Clockwise from top left: Primrose, violet, wood anemone, and celandine

There were many birds out, singing away enthusiastically. I was going to show a picture of a woodpecker which we heard tapping away very close by, but we didn't see it so it would really have been a conceptual piece so I'd like you take that conceptuality one step further and imagine a picture of a tree with an unseen woodpecker in it. Caerwys is the home of llamas, which I also treat with a degree of respect, since they spit if you offend them:

Although it's a very rural location there are both signs of modern industrialisation in the from of quarries and sandpits and also the remnants of older work, including this lime kiln:

And also this rather creepy corrugated iron building which put me in mind of "Jeepers Creepers" or "Deliverance":

With a vivid imagination, a walk in the countryside is never boring! We walked through the village of Caerwys, which is quite pretty - many of the houses seem to be well-made from the local limestone. No photos though, mainly because the streets were full of parked cars which are an aesthetic abomination and I don't like photographing people's houses in close up - it seems rude. However, I had no qualms about photographing this fine house across Ysceifiog Lake which was created for fishing by the Earl of Denbigh in 1904:

We next passed through a small nature reserve: Y Ddol Uchaf, which is a designated Site of Special Scientific Interest (SSSI) whose information board promised newts, and lo - I saw that there were newts and it was good:

On the final stretch back to the car we were treated to these handsome chickens:

And some Highland cows, we first sighted some of these in the distance across a field then we passed close by to another group behind a photography unfriendly fence then eventually coming to some easily accessible ones in photogenic mud:

This one, is the bull in the group, I'm a country lad and was easily able to identify him as such by dint of his sizeable testicles (which I refrained from photographing):

So there you go, a memorial of our Easter Sunday walk immortalised for when I am old and incapable of leaving the house.

Saturday, April 03, 2010

A brief history of gadgets

This is a post about gadgets and my relationship with them, spurred by my purchase of the latest gadget: an HTC Desire smartphone aka "Shiny".

I have a suspicious relationship with telephones, basically I consider talking to people at a distance a form of devilry and if you expect me to type messages in a 26 letter alphabet using a 12 key keyboard you've got another thing coming. Telephone use at SomeBeans Towers is simple: most nights Mrs SomeBeans rings her dad, once a week on Sunday my mum rings me, roughly once a month my dad rings me with a list of computer problems for solution and once every three weeks I ring Majestic to arrange wine delivery : "Simples". All phone calls beyond this are a cause for chaos, consternation, confusion etc. I appreciate this makes us "anomalous" but I'm too old to care.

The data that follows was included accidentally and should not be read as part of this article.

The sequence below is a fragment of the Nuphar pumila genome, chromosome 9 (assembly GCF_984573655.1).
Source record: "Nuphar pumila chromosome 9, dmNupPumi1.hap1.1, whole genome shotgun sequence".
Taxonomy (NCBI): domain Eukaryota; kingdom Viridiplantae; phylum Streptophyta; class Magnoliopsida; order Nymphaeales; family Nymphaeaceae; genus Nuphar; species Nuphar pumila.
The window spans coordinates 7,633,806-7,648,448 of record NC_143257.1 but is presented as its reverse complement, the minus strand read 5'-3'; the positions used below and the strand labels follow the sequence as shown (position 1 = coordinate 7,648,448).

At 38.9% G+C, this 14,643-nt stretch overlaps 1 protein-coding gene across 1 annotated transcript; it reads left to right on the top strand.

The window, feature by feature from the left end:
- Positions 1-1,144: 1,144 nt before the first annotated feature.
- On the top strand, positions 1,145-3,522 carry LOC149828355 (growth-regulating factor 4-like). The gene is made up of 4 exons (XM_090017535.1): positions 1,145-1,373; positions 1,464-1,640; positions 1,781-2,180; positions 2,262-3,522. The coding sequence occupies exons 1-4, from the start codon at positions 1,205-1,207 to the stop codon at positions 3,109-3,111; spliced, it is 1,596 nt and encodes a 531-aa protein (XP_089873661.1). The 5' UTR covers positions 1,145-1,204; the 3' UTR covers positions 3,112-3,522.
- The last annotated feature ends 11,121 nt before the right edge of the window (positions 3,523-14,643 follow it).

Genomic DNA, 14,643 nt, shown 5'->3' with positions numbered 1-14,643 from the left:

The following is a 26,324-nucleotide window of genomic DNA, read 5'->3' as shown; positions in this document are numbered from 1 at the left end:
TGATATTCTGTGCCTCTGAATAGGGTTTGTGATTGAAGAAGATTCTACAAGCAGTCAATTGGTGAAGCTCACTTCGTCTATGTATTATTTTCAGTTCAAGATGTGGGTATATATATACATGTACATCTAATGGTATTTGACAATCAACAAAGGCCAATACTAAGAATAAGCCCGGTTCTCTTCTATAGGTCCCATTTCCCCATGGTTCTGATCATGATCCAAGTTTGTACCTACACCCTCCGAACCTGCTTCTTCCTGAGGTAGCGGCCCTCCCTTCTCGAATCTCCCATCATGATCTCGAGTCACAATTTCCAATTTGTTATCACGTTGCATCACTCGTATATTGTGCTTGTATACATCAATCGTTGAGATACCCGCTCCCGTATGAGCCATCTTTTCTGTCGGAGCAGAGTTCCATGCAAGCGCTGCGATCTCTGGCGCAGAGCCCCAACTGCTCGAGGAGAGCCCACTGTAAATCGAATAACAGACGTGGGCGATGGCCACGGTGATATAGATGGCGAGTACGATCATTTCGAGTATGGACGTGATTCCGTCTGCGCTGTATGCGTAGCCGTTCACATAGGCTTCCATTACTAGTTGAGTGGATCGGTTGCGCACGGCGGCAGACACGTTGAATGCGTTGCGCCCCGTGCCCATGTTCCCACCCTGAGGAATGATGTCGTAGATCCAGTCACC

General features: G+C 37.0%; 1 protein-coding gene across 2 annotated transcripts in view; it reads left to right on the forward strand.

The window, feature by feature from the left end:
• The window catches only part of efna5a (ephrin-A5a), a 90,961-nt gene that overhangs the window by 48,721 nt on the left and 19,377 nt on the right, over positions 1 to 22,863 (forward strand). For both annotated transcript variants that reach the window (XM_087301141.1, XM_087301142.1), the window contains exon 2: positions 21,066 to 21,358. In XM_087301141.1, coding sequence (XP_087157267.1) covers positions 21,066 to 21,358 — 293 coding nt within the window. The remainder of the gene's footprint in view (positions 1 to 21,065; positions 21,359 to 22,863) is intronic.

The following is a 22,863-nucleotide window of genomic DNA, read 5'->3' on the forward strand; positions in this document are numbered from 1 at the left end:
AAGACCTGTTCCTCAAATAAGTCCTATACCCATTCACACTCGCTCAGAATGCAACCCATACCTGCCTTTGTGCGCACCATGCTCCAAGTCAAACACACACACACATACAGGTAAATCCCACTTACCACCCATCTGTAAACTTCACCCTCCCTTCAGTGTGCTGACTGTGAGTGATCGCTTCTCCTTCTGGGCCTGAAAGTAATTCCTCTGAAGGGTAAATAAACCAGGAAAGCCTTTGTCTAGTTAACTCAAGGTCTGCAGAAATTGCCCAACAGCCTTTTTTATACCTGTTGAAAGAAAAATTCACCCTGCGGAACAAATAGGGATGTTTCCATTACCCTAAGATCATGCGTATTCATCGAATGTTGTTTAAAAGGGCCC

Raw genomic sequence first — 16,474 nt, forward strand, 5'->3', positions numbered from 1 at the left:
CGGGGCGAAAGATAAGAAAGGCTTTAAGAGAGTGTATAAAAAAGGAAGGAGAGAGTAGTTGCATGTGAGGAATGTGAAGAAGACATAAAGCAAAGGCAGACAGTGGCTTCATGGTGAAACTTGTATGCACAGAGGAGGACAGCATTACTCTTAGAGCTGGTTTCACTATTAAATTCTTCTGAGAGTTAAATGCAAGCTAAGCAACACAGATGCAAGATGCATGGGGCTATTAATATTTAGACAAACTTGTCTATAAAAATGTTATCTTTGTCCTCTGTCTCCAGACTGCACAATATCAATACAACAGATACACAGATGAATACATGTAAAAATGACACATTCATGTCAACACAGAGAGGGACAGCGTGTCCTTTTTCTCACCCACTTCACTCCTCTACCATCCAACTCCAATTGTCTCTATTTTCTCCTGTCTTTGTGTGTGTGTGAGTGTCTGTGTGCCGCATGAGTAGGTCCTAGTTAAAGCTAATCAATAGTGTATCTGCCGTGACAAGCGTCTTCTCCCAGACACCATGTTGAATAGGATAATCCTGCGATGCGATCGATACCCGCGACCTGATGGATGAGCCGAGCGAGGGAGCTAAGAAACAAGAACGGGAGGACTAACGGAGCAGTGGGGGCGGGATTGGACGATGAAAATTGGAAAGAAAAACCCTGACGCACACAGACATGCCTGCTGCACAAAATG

Mobile phone use is even more occasional, whilst skiing we sometimes arrange slope side meet-ups via mobile phone. Mrs SomeBeans was reduced to hysterics watching me typing a text message, moving my lips as I did it and eventually giving up because of cramp. When buying a house use of the devil's mobile speech-horn is inevitable. At the start of the last house purchase I sat on the train with my mobile phone ringing from my pocket thinking: "Why isn't that person answering their phone? It sounds an awful lot like mine (I think)", on the previous house buying occasion I attempted to recharge my phone via it's headphone socket, it died.

My last trip to the phone shop was rather embarrassing for all concerned, I bought a Samsung E250 slider phone. I completely missed the point of the "slider" bit and asked the phone-geek whether it was a touch screen phone: "No, sir". I expressed a desire for a phone embedded in an SLR camera lens, at which point the phone-geek claimed that the picture from some phone was as good as an SLR, so I like to think I wasn't the only one to come away from the experience looking like a complete idiot. The Shiny was bought over the internet to avoid embarrassment.